The strategy to generate the negative datasets for NT15, CT15 and NTCT15 datasets was the same as used in AntiBP. Once again the dataset having thoroughly mixed and shuffled proteins belonging to various subcellular locations was taken. For NT15 and CT15 negative datasets 15 residues long peptides were cut randomly from this dataset. From these peptides we selected 786 peptides to be used as negative dataset against both, NT15 and CT15 datasets. The negative dataset for NTCT15 dataset was created by extracting 861 random peptides (30 residues in length) from the non-secretary protein dataset.

Datasets for Subfamily classification

These datasets for classification of antibacterial peptides were extracted from the protein sequence database Swiss-Prot. These include peptides belonging to bacteria, insects, frogs, mammals and peptides categories into plants. The antibacterial peptides belonging to insects further belonged to 5 families i.e. apidaecin, attacin, cecropins, invertebrate defensins and lebocin. The antibacterial peptides belonging to mammals contained alpha-defensin, beta-defensin, cathelicidin, hepcidin and histatin. Frog antibacterial peptides also had sequences from bombinin, brevinin, caerin, dermaseptin, dermorphin, phylloseptin, pleurain, tryptophillin. As the number of peptides in dermorphin, phylloseptin, pleurain and tryptophillin were very less therefore, these were combined into a single class named as "Other".

Independent dataset

We took 466 peptides from the family classification dataset (which was fetched from Swiss-Prot) which were not present in our main dataset (taken from APD database). This dataset was not used either for training or testing the method. These peptides served as the independent dataset for evaluating the performance of the prediction models.

Techniques used

As the SVM based technique performed the best in the method AntiBP [19], we therefore exploited SVM to develop the prediction method in this case. In this study, all SVM models have been developed using a freely available program SVM_Light [29]. This program allows users to run SVM using various kernels and parameters. In this study, the accuracy was computed at a cut-off score where sensitivity and specificity are nearly equal.

Evaluation of parameters

Five-fold cross-validation technique has been used to evaluate the performance of all the models developed in this study. In five fold cross-validation technique a dataset is randomly divided into five sets, where each set consists of nearly equal number of antibacterial peptides and non antibacterial peptides. Four sets are used for training and the remaining set for testing. This process is repeated five times so that each set is used once for testing. The performance of method is average performance of method on five sets. Following parameters has been used for assessing the performance of a method.
https://static-content.springer.com/image/art%3A10.1186%2F1471-2105-11-S1-S19/MediaObjects/12859_2010_Article_3969_Equa_HTML.gif

Where, TP and TN are correctly predicted antibacterial peptides and non-antibacterial peptides respectively. FP and FN are wrongly predicted antibacterial peptides and non-antibacterial peptides respectively. Sensitivity (Sn) or percent coverage of antibacterial peptide is the percentage of antibacterial peptide predicted as antibacterial peptide; specificity (Sp) or percent coverage of non-antibacterial is the percentage of non-antibacterial peptide predicted as non-antibacterial peptide; overall accuracy (Ac) is the percentage of correctly predicted antibacterial and non antibacterial. The five fold cross validation technique was used for evaluation of all the three methods.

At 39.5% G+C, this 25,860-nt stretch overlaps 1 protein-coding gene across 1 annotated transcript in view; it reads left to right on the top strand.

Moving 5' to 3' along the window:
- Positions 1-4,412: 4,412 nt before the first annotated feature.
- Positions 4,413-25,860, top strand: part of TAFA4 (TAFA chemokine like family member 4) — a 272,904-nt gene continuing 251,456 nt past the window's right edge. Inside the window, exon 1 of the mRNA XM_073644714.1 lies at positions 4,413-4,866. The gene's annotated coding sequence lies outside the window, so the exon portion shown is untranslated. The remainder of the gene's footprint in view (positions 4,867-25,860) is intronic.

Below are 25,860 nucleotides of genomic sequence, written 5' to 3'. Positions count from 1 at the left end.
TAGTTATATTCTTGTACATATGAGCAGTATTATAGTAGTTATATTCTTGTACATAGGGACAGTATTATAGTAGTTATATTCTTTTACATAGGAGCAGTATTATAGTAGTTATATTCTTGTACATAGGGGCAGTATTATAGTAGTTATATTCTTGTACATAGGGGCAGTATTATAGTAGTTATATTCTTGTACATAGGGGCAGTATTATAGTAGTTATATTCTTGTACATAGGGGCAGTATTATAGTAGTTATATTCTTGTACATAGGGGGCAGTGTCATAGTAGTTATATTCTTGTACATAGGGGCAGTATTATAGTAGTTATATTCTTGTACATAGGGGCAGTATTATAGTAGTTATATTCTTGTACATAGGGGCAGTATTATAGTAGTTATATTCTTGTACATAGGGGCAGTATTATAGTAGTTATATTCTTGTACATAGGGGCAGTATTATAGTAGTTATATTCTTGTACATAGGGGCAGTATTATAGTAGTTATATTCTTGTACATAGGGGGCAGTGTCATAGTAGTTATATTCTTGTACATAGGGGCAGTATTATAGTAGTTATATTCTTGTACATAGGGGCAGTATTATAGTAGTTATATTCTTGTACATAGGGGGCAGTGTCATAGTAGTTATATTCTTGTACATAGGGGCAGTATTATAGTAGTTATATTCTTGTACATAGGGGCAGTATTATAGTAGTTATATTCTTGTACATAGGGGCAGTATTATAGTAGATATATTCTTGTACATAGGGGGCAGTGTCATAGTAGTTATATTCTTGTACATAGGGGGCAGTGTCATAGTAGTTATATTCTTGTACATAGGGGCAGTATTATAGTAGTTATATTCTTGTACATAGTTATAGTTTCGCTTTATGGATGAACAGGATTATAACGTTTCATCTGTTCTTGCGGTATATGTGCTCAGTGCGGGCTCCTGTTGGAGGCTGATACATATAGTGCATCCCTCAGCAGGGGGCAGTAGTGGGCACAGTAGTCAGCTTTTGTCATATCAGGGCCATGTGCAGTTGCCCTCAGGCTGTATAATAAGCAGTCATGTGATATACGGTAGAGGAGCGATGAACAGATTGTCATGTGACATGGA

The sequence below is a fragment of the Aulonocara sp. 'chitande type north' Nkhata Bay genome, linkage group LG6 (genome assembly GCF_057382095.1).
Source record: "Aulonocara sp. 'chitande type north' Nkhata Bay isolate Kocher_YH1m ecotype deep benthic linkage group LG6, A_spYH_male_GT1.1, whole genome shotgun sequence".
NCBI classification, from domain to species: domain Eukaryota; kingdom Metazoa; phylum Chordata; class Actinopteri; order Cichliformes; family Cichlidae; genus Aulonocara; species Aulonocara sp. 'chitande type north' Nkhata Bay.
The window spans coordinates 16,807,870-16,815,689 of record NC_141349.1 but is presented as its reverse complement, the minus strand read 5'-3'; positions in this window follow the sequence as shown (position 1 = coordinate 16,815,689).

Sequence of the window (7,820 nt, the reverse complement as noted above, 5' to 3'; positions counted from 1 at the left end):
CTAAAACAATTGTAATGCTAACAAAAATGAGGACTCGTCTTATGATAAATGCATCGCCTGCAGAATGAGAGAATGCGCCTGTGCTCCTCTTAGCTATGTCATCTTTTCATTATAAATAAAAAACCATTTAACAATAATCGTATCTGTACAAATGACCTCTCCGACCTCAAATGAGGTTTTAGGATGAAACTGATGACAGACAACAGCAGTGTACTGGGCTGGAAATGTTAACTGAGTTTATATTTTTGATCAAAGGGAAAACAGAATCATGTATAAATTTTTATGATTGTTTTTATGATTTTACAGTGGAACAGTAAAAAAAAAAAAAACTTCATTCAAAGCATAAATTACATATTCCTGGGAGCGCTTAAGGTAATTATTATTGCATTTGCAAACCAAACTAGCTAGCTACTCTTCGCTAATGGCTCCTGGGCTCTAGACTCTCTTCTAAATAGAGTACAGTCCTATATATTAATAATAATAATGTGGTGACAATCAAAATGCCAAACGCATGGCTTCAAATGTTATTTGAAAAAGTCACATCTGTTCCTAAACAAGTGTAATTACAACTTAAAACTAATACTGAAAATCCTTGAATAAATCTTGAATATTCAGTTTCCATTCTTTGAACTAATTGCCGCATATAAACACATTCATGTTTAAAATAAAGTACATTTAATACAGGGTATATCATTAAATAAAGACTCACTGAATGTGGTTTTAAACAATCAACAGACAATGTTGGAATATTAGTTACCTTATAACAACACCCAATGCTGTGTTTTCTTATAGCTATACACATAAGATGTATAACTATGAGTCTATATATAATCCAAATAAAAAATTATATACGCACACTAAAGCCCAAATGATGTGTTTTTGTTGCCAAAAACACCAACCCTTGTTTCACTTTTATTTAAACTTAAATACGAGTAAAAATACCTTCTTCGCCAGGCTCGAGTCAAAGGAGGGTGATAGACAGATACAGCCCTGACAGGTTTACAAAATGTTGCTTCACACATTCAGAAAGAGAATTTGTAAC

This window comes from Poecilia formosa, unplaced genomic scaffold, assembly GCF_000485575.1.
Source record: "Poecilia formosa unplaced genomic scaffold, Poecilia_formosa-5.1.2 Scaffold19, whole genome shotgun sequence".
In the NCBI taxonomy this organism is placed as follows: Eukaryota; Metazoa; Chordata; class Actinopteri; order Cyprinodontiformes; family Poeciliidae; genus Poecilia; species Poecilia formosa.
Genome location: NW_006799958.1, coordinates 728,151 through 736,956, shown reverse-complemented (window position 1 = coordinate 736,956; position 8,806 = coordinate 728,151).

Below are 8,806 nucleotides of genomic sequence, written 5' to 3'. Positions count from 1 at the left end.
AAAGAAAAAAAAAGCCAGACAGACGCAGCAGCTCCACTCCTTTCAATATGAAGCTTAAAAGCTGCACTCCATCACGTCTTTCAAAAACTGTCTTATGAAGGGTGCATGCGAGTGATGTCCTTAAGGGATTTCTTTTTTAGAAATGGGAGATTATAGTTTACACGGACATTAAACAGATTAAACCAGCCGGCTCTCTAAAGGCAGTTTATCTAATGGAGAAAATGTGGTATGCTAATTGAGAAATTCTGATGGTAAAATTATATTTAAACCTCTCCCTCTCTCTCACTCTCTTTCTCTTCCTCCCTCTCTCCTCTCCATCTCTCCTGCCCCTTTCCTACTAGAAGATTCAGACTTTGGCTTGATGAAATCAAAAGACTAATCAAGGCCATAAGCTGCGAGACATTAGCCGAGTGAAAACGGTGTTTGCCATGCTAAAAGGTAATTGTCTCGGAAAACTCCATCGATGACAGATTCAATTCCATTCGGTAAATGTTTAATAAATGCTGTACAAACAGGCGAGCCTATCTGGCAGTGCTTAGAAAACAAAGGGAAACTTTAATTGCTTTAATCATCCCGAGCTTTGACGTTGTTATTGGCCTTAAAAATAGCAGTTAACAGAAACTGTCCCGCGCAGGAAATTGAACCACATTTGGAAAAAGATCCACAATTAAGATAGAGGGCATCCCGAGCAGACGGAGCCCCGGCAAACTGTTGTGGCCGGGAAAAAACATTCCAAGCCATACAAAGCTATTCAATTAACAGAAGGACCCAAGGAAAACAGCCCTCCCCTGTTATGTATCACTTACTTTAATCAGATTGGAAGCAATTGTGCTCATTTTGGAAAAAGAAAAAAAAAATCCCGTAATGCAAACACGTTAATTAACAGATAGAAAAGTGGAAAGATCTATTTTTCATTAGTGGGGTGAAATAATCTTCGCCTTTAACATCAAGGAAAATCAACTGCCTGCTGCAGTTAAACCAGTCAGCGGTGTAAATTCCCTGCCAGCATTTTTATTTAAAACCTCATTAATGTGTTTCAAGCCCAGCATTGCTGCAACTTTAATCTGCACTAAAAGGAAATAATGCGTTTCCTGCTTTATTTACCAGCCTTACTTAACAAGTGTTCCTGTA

Prediction of antibacterial peptides

Whole peptide based approach

Though it is seen that the terminus approaches are useful to scan the antibacterial peptide in a larger protein sequence but it becomes difficult of predict peptide which are less than 15 residues. Therefore, a whole peptide based SVM model was also developed in order to predict antibacterial peptides of any length. Amino acid composition of the amino acid residues was fed to train the SVM.

NT15, CT15 and NTCT15 approach

Again the binary patterns of NT15, CT15 and NTCT15 datasets were used to develop prediction methods as described in AntiBP. The performance was evaluated using Five-fold cross validation technique.

Classification of antibacterial peptides

Multiclass SVM was exploited to develop the classification models and thus models were developed to classify the antibacterial peptides belonging to different sources e.g. Bacteria, Insect, Frog, mammals and plants. N SVMs model were constructed for N-class classification. For antibacterial peptide classification, the number of classes was equal to 5. Five 1-v-r SVMs models were constructed for classification of antibacterial peptides. The i th SVM was trained with all the samples of i th class labelled positive and all other samples labelled negative. An unknown example was classified into the class that corresponds to the SVM with the highest output score. The results for the family prediction are given in Table 2.

Antibacterial peptides belonging to various sources were further classified into families. Classification models were developed for peptides belonging to insects, frogs and mammals. To classify Insect antibacterial peptides into families 5 1-vs-r SVMs were developed. In a similar way 5 1-vs-r SVM models were developed to classify frog and mammalian antibacterial peptides into their respective families. The detailed results of classification of insect, frog and mammalian peptides are given in results section (Table 3, 4 and 5).

Availability and requirements

We developed a web server AntiBP2 [30] freely available for predicting and classify antibacterial peptides using models developed in this study. This web server was developed on SUN server (model T-1000) under Solaris environment using PERL programming languages.

Declarations

Acknowledgements